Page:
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California Must Go All-In on Energy Efficiency to Hit 100% Carbon-Free Target

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Just a few days before Governor Jerry Brown signed legislation [1] committing California to producing 100% carbon-free electricity by 2045, an analysis showed the state will only hit the target by going all-in on energy efficiency.

Some utilities and regulators have questioned whether there’s still a role for energy efficiency in a future where renewable energy and storage costs continue to plummet, and where clean energy provides 100% of electricity,” writes Rachel Gold, utilities program manager at the American Council for an Energy-Efficient Economy. “The answer is a resounding yes—in fact, energy efficiency is crucial to ensuring the transition to a 100% clean energy future is effective, low cost, and equitable.”

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Energy efficiency is still “the cheapest and largest zero-emissions resource,” Gold states, with recent research by the Lawrence Berkeley Laboratory bringing its cost in at 2.5¢ per kilowatt-hour across the U.S. and 3.1¢/kWh in California. “These average program costs have stayed steady in recent years and are lower than utility-scale wind and solar on a levelized, unsubsidized basis,” she notes. “Efficiency also delivers valuable co-benefits that support a clean energy economy: making homes comfortable and healthy, creating productive workplaces, and boosting grid reliability.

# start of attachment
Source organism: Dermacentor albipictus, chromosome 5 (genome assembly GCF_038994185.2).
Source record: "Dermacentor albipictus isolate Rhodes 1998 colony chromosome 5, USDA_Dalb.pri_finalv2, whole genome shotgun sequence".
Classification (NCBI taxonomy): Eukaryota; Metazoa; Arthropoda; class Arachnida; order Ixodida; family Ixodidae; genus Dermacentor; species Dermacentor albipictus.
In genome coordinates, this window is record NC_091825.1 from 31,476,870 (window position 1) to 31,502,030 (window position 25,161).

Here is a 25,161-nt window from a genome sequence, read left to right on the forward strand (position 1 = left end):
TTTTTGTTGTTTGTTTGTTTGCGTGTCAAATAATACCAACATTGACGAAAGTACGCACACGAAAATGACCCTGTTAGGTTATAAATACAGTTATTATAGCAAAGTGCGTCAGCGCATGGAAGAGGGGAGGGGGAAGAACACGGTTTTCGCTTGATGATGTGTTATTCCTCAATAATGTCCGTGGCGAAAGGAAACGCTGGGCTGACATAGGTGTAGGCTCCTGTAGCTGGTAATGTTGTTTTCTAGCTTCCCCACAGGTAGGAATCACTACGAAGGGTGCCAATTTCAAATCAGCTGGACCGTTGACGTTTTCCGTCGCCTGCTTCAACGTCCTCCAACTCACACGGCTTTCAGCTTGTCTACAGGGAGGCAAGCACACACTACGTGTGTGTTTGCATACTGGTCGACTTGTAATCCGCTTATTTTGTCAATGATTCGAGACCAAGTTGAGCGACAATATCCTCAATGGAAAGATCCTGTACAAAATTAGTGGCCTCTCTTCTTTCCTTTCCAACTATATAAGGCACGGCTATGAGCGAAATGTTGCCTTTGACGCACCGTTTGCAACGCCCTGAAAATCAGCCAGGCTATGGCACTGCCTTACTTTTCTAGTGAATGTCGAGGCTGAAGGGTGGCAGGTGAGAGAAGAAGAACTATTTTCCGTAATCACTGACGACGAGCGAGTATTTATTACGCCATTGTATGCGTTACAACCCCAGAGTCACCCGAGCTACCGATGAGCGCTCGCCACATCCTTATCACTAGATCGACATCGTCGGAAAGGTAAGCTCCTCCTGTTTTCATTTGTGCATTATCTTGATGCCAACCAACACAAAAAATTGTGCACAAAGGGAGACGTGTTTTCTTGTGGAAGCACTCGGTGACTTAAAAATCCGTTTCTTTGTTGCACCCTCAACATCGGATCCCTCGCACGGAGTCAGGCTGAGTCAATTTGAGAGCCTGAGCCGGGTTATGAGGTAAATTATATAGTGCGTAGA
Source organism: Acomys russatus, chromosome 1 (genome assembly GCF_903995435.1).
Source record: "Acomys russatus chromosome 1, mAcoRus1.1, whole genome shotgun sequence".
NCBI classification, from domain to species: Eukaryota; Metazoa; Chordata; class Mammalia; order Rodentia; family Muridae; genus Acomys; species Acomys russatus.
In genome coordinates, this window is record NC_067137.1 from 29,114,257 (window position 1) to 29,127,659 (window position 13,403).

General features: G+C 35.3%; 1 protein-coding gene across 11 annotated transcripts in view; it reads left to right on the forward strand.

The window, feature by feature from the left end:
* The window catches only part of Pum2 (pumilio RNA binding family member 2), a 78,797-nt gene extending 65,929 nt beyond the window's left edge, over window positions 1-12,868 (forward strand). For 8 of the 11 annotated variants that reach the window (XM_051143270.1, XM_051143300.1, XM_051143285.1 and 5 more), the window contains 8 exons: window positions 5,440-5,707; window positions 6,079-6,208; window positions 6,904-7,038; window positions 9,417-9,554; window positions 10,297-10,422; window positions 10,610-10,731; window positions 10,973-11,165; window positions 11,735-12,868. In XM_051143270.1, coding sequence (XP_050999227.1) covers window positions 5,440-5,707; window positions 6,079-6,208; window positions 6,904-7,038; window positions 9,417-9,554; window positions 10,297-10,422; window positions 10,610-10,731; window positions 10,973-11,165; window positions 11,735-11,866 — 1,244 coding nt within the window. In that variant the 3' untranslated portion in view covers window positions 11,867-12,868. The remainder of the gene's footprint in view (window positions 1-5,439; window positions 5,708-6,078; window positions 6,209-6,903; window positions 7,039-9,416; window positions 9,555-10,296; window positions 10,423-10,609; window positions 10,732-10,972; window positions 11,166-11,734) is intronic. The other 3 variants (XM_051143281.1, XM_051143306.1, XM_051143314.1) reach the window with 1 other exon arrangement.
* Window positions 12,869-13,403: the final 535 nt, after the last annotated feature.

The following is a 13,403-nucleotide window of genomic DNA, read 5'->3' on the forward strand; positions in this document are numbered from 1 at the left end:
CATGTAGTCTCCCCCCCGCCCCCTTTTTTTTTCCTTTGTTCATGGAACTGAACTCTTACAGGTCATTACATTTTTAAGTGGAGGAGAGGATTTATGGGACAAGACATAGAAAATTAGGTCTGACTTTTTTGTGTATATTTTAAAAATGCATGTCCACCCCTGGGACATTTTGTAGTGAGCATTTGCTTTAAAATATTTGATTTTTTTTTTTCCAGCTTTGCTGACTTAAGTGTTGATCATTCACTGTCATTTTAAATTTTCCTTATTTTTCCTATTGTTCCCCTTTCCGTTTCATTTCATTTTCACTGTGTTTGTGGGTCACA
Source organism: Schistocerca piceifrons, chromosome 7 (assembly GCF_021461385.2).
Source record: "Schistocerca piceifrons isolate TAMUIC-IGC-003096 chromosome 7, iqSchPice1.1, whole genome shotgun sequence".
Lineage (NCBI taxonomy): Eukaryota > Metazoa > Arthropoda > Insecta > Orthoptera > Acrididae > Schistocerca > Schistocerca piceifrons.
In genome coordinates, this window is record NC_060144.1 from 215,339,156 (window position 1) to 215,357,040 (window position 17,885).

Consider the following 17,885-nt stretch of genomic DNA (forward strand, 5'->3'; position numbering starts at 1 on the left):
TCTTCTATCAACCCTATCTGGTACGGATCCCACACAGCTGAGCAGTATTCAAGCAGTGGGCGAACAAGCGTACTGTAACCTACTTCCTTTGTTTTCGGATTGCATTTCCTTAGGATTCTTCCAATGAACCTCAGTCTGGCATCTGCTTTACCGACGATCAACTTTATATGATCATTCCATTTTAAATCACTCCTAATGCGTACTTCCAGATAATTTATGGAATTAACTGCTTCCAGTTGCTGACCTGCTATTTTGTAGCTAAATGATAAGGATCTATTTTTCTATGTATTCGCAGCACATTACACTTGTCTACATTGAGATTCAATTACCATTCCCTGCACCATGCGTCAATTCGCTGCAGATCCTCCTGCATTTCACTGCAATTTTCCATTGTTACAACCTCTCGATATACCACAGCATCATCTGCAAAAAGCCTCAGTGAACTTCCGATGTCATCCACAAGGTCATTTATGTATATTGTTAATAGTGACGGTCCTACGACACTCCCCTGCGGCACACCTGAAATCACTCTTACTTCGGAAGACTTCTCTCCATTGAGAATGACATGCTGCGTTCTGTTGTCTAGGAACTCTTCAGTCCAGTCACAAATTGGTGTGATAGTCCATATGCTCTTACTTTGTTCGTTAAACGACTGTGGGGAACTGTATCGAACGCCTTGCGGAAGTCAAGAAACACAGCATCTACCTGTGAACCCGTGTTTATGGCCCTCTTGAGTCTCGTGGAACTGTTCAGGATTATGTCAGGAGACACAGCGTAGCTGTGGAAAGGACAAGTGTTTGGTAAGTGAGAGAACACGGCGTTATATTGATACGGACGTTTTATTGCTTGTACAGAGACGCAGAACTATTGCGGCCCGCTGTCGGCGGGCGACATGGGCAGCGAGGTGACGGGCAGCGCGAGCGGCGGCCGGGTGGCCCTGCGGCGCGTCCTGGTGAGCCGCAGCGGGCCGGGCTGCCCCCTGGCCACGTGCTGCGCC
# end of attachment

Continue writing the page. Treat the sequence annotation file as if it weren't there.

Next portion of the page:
Efficiency is also the third-largest resource in the U.S. power sector, and it remains “an enormous opportunity” in California, even after four decades of energy efficiency programming. “A recent California Energy Commission (CEC) study [3] found that current programs could save more energy if they pursued more aggressive pathways, leaving additional savings available to meet these ambitious goals,” Gold reports.

Energy efficiency also promotes the demand-side flexibility that utilities need to integrate larger shares of renewable electricity on the grid.

Though energy efficiency can be costly during times of abundant renewables, it still has benefits that outweigh those costs when considered across the whole year,” she writes. “Targeting investment in efficiency technologies that save at peak times can certainly benefit the system and customers. Locational or time-based incentives, or marketing campaigns that build on existing programs, can support using energy efficiency to shift loads. And efficiency technologies can more directly help shift energy demand and avoid ‘throwing away’ renewable resources through curtailment.